Explosive CR17 leak hits Ramaphosa

President Cyril Ramaphosa. Picture: Elmond Jiyane/GCIS

President Cyril Ramaphosa. Picture: Elmond Jiyane/GCIS

Published Aug 5, 2019


Johannesburg - President Cyril Ramaphosa has been told to explain the leaked emails that appear to suggest he misled Parliament about the fund-raising campaign for his ANC presidency.

The EFF on Sunday accused Ramaphosa of misleading the country while the DA called on him to go public and explain his claim that he did not know the identities of those who funded his 2017 ANC presidential campaign. 

This comes after News24 published emails showing that Ramaphosa was getting consultation from his campaign managers regarding fund-raising for his bid to go up against Nkosazana Dlamini Zuma at the party’s conference.

EFF deputy president Floyd Shivambu took to Twitter, saying the emails were proof that Ramaphosa had misled the country.

“This exposes the lies being told by ANC President Cyril Ramaphosa, and once again, Jamnandas (PG) confirms that his travel costs were paid by CR17 & this was never disclosed in Parliament. When we report this to the public protector and Parliament, we are defenders of state capture,” Shivambu said.

DA spokesperson Solly Malatsi said Ramaphosa had to now come out and explain himself. “The challenge now to the president is for him to come out and answer the question. “He must show leadership and take ownership of some of the errors that his campaign made,” Malatsi said.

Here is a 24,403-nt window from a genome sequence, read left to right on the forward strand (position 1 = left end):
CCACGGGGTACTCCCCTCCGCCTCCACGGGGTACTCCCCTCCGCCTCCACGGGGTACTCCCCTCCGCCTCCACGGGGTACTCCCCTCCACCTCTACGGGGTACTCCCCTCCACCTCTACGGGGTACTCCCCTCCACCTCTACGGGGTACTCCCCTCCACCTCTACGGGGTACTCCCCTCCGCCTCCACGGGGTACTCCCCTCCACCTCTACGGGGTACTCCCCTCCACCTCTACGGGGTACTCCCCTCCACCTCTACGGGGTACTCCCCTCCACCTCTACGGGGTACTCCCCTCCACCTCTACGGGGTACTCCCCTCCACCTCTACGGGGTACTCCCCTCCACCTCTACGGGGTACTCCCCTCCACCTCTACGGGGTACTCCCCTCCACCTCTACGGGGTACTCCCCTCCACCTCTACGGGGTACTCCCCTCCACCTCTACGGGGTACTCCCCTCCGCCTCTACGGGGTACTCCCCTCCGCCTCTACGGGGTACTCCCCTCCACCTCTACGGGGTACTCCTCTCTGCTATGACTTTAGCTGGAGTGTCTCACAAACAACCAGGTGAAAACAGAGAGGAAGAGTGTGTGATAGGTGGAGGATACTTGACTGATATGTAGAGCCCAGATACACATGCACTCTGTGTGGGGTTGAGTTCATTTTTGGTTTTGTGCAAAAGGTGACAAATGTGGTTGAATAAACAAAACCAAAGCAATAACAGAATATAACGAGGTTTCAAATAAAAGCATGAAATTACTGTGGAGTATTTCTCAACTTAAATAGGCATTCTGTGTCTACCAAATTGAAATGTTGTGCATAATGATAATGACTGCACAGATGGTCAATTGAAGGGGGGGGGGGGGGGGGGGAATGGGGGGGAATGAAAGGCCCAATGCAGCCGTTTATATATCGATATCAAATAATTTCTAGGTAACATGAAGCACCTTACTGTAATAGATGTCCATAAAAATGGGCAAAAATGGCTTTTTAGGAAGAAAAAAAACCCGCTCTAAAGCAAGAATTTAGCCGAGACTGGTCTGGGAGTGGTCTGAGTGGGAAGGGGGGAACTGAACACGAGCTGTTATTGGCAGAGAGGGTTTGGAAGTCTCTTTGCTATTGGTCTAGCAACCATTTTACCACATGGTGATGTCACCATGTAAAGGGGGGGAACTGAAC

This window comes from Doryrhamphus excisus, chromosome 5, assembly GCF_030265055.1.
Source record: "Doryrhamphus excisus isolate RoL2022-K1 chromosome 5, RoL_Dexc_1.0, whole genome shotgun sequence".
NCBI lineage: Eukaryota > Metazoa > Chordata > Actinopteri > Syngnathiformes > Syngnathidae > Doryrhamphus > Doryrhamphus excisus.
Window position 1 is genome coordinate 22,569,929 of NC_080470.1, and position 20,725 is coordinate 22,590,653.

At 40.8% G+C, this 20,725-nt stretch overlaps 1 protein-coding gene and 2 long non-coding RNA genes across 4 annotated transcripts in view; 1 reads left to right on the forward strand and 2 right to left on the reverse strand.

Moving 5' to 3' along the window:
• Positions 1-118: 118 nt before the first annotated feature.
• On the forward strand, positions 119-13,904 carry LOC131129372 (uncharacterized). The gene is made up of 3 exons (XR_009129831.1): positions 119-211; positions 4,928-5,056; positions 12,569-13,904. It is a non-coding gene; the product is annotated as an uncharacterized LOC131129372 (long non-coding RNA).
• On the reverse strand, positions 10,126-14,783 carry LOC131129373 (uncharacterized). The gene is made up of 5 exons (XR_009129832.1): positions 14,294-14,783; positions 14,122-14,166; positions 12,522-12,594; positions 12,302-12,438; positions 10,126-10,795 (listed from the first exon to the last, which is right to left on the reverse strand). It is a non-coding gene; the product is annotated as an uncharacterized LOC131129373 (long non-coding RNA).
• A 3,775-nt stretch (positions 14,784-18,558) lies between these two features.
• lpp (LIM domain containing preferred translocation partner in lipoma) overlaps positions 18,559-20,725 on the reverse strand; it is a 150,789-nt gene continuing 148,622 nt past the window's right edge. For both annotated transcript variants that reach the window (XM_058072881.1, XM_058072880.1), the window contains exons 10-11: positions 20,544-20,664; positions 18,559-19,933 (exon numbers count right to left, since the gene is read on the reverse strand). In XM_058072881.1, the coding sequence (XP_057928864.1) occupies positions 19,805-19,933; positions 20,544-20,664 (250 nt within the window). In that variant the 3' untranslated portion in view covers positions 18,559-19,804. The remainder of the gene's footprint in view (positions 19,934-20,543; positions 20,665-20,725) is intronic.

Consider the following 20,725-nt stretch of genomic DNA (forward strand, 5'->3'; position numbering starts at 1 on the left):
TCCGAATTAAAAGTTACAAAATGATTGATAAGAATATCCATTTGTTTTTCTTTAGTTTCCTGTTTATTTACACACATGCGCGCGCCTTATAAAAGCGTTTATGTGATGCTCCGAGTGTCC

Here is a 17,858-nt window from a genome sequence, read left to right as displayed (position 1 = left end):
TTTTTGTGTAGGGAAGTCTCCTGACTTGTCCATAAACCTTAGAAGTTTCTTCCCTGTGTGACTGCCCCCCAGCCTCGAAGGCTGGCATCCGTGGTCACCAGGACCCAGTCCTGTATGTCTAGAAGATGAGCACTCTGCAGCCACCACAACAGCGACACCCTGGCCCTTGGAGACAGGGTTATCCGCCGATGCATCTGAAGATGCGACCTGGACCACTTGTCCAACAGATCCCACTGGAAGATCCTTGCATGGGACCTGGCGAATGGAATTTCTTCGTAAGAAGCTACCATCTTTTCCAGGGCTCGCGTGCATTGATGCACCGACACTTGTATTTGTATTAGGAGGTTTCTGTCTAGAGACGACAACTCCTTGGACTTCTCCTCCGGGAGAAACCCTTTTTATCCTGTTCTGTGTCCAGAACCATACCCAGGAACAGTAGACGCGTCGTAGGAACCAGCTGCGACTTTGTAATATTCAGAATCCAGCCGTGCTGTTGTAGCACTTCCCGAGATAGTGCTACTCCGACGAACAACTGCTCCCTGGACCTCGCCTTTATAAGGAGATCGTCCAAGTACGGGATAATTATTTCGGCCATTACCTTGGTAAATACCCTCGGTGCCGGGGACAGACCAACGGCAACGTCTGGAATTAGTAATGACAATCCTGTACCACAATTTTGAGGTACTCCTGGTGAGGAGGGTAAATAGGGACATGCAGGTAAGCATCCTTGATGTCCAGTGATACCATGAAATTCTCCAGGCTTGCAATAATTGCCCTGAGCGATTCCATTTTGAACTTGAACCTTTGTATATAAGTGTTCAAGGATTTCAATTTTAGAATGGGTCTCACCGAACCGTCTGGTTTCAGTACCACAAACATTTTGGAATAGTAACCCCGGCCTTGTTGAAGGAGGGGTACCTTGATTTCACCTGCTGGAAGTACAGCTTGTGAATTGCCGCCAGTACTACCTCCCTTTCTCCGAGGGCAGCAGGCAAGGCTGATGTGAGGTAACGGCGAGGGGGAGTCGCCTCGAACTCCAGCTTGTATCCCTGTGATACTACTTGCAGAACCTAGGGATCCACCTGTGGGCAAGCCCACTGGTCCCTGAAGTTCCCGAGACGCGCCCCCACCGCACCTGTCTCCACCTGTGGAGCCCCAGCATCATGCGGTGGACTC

Last month, Public Protector Busisiwe Mkhwebane found Ramaphosa to have lied to Parliament in regard to the R500 000 donation from controversial Bosasa chief executive Gavin Watson for his campaign. Ramaphosa told the National Assembly that the money was a result of a contract which his son, Andile, had with Bosasa when he was asked by DA leader Mmusi Maimane about the funds.

He subsequently wrote to Parliament indicating that the money was a donation from Watson for his presidential campaign but that he was not aware of the funds as he did not directly interact with or know about those who had funded his campaign.

In one the emails, Ramaphosa’s campaign manager Donne Nicol allegedly asked Ramaphosa to contact Macsteel founder Eric Samson and thank him as well as ask for a further R10 million.

Announcing his decision to take Mkhwebane’s report on urgent judicial review, Ramaphosa insisted that his campaign managers had taken a conscious decision where they said he must not be involved or know about the finer details of the fund-raising.

“Of course I knew that money was being sourced but I was never told about the intricate issues that they got involved in. I never got to know about all the other details that went into the funding of the campaign,” Ramaphosa said.

The emails also detailed the central role played by Public Enterprises Minister Pravin Gordhan in raising the funds for Ramaphosa’s campaign. South Africans and political leaders took to social media to weigh-in on the possible implications which could be triggered by the revelations.

Political analyst Xolani Dube of the Xubera Institute warned that the leaks would arm Ramaphosa’s critics and opponents within the ruling party to say “we are all dirty”. 

“Those who have been viewed as anti-patriotic are saying, Cyril, you are dirty just like us and so now you can’t go out and claim that you are immaculate, you are also dirty.”

Meanwhile, as the controversy around the president continued to rage, Twitter users had a field day, pointing out how some of the people who had helped to fund the campaign were later rewarded with positions in embattled state-owned companies such as Eskom.

The Presidency had not responded at the time of publication.

Political Bureau

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